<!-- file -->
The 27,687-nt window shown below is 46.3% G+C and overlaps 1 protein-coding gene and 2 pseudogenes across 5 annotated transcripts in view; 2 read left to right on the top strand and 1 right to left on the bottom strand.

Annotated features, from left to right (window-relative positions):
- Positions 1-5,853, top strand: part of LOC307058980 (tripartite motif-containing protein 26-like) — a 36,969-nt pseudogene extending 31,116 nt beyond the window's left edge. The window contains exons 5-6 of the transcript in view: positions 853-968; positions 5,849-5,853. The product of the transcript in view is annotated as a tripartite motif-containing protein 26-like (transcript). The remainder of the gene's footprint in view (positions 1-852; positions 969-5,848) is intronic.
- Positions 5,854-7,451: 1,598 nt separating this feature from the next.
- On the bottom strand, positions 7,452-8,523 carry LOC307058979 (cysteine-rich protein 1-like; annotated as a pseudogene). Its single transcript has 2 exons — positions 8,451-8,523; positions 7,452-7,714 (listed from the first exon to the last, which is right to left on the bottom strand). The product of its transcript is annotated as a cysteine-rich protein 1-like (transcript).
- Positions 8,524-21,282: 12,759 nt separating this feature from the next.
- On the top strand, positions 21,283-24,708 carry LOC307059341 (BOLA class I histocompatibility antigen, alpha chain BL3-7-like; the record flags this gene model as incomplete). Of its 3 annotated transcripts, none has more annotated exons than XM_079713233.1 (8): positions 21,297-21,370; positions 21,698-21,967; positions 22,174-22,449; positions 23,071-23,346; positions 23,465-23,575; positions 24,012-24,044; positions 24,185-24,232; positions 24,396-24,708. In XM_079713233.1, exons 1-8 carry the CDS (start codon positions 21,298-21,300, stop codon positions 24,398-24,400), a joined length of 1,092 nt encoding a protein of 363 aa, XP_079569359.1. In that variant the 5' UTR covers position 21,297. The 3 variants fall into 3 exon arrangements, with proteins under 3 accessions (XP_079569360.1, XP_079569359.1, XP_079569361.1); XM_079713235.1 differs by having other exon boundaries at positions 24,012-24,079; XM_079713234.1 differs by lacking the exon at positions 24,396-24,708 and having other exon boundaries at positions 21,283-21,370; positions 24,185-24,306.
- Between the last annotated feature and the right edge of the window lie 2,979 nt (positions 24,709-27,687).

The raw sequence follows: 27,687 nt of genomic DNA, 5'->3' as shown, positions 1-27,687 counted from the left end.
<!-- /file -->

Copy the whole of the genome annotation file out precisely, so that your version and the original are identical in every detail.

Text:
The 27,687-nt window shown below is 46.3% G+C and overlaps 1 protein-coding gene and 2 pseudogenes across 5 annotated transcripts in view; 2 read left to right on the top strand and 1 right to left on the bottom strand.

Annotated features, from left to right (window-relative positions):
- Positions 1-5,853, top strand: part of LOC307058980 (tripartite motif-containing protein 26-like) — a 36,969-nt pseudogene extending 31,116 nt beyond the window's left edge. The window contains exons 5-6 of the transcript in view: positions 853-968; positions 5,849-5,853. The product of the transcript in view is annotated as a tripartite motif-containing protein 26-like (transcript). The remainder of the gene's footprint in view (positions 1-852; positions 969-5,848) is intronic.
- Positions 5,854-7,451: 1,598 nt separating this feature from the next.
- On the bottom strand, positions 7,452-8,523 carry LOC307058979 (cysteine-rich protein 1-like; annotated as a pseudogene). Its single transcript has 2 exons — positions 8,451-8,523; positions 7,452-7,714 (listed from the first exon to the last, which is right to left on the bottom strand). The product of its transcript is annotated as a cysteine-rich protein 1-like (transcript).
- Positions 8,524-21,282: 12,759 nt separating this feature from the next.
- On the top strand, positions 21,283-24,708 carry LOC307059341 (BOLA class I histocompatibility antigen, alpha chain BL3-7-like; the record flags this gene model as incomplete). Of its 3 annotated transcripts, none has more annotated exons than XM_079713233.1 (8): positions 21,297-21,370; positions 21,698-21,967; positions 22,174-22,449; positions 23,071-23,346; positions 23,465-23,575; positions 24,012-24,044; positions 24,185-24,232; positions 24,396-24,708. In XM_079713233.1, exons 1-8 carry the CDS (start codon positions 21,298-21,300, stop codon positions 24,398-24,400), a joined length of 1,092 nt encoding a protein of 363 aa, XP_079569359.1. In that variant the 5' UTR covers position 21,297. The 3 variants fall into 3 exon arrangements, with proteins under 3 accessions (XP_079569360.1, XP_079569359.1, XP_079569361.1); XM_079713235.1 differs by having other exon boundaries at positions 24,012-24,079; XM_079713234.1 differs by lacking the exon at positions 24,396-24,708 and having other exon boundaries at positions 21,283-21,370; positions 24,185-24,306.
- Between the last annotated feature and the right edge of the window lie 2,979 nt (positions 24,709-27,687).

The raw sequence follows: 27,687 nt of genomic DNA, 5'->3' as shown, positions 1-27,687 counted from the left end.